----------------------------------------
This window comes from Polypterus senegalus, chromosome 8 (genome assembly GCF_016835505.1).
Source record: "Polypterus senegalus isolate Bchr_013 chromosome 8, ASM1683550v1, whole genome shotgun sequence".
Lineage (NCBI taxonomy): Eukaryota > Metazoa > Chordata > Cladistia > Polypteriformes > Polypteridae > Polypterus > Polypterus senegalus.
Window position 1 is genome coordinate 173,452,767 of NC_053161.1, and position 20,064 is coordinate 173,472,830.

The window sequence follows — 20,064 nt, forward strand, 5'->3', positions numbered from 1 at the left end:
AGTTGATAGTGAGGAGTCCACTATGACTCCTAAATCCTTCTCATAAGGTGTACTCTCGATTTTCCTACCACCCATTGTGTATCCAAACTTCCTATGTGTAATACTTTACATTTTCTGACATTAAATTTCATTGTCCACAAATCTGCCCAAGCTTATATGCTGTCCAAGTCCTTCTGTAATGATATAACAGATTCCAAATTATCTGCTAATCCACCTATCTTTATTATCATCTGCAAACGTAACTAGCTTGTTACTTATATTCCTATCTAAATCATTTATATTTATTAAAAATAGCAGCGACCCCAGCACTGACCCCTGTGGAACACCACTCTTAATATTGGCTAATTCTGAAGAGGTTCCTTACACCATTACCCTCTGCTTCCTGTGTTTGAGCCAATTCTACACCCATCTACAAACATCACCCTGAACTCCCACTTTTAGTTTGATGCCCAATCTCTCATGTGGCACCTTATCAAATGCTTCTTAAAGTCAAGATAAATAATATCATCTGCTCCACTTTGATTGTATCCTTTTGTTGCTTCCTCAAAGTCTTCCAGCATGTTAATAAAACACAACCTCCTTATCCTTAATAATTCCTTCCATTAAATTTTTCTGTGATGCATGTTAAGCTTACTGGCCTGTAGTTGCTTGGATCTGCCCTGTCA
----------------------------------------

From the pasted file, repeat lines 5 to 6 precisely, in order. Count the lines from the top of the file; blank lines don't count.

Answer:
The window sequence follows — 20,064 nt, forward strand, 5'->3', positions numbered from 1 at the left end:
AGTTGATAGTGAGGAGTCCACTATGACTCCTAAATCCTTCTCATAAGGTGTACTCTCGATTTTCCTACCACCCATTGTGTATCCAAACTTCCTATGTGTAATACTTTACATTTTCTGACATTAAATTTCATTGTCCACAAATCTGCCCAAGCTTATATGCTGTCCAAGTCCTTCTGTAATGATATAACAGATTCCAAATTATCTGCTAATCCACCTATCTTTATTATCATCTGCAAACGTAACTAGCTTGTTACTTATATTCCTATCTAAATCATTTATATTTATTAAAAATAGCAGCGACCCCAGCACTGACCCCTGTGGAACACCACTCTTAATATTGGCTAATTCTGAAGAGGTTCCTTACACCATTACCCTCTGCTTCCTGTGTTTGAGCCAATTCTACACCCATCTACAAACATCACCCTGAACTCCCACTTTTAGTTTGATGCCCAATCTCTCATGTGGCACCTTATCAAATGCTTCTTAAAGTCAAGATAAATAATATCATCTGCTCCACTTTGATTGTATCCTTTTGTTGCTTCCTCAAAGTCTTCCAGCATGTTAATAAAACACAACCTCCTTATCCTTAATAATTCCTTCCATTAAATTTTTCTGTGATGCATGTTAAGCTTACTGGCCTGTAGTTGCTTGGATCTGCCCTGTCA